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I often need to taste the food I’m preparing to see if it’s ready or seasoned properly. I’m usually not particularly hungry at the time, and I’m not eating to satisfy my hunger, just to see what the food tastes like. Does such tasting require a blessing?
The Talmud (Brachot 14a) states that one who tastes food does not recite a blessing (bracha). There is a basic debate in the commentators over what constitutes “tasting”. According to some, “tasting” means any time one eats (and swallows) but only to see what the food tastes like – as in your case – so long as the quantity he consumes is relatively small. Others maintain that only eating without swallowing constitutes “tasting”.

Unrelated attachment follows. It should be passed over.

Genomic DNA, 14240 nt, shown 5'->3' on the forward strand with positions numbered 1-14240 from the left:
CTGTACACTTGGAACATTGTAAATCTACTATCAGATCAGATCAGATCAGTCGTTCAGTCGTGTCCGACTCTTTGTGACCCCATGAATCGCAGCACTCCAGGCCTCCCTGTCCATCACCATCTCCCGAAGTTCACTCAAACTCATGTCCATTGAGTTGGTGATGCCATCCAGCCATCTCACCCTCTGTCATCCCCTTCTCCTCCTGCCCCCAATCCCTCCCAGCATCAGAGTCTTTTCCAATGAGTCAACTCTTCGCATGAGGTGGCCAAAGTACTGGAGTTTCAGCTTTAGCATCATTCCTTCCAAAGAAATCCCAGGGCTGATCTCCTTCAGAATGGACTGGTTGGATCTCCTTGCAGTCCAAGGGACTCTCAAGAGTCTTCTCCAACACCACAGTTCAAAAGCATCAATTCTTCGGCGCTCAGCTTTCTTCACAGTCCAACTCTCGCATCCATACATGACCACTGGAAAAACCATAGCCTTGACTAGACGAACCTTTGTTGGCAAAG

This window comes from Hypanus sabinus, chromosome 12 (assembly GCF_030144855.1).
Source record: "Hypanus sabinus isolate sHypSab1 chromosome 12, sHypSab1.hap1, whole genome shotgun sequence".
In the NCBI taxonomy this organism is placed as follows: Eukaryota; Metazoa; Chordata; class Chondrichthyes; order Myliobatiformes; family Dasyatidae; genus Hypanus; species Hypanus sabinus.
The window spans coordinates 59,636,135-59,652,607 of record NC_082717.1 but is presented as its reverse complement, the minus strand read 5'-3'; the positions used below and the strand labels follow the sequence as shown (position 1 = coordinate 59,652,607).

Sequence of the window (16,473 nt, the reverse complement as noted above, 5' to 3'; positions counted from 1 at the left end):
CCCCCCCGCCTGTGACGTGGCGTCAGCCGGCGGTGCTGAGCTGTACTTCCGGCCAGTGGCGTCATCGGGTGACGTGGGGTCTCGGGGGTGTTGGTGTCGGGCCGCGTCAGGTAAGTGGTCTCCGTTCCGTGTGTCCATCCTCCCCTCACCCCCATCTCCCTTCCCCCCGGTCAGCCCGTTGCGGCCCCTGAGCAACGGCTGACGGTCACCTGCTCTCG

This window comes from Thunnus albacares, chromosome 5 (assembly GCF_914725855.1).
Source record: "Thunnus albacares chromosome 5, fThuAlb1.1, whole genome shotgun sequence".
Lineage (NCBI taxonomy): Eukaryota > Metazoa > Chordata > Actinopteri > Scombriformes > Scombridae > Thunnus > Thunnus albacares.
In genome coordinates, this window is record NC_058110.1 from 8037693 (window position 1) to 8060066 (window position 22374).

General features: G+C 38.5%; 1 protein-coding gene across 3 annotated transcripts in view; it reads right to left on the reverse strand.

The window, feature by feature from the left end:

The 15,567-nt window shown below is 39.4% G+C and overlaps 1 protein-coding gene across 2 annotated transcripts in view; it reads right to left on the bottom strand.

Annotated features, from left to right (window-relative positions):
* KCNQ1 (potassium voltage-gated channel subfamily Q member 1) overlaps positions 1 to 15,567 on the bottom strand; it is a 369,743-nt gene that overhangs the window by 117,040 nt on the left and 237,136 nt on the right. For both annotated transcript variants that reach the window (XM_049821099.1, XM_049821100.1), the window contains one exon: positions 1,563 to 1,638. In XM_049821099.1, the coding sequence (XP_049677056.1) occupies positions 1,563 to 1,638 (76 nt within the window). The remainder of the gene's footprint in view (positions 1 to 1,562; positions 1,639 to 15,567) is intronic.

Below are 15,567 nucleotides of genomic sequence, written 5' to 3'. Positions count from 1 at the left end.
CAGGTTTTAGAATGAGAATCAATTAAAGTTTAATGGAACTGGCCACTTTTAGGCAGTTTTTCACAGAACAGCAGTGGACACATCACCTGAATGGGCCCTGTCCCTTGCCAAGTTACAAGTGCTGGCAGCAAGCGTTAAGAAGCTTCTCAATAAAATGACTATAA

Both opinions are mentioned in Jewish law without resolution (Shulchan Aruch 210:2). Thus, one who eats and swallows to taste would not say a blessing, based on the principle in Jewish law that one does not make a blessing in cases of doubt (Rema there).
However, it is best to avoid this situation so as not to enter a situation of doubt. There are two suggestions offered by the later commentators for doing so:
(a) Taste the food without reciting a blessing on it, and subsequently spit it out.
(b) Recite a blessing first and then taste and swallow the food. You must, however, have in mind that you are not eating only to sample the food, but to enjoy it as well (Mishna Berurah 210:19).
As an important aside, even if you’re not especially hungry, if you enjoy the taste of the food you’re eating (assuming you didn’t burn it completely), you may recite a blessing on it. The only person who does not recite a blessing on food is someone who is so stuffed that he feels a revulsion towards eating anything more (Mishna Berurah 197:28).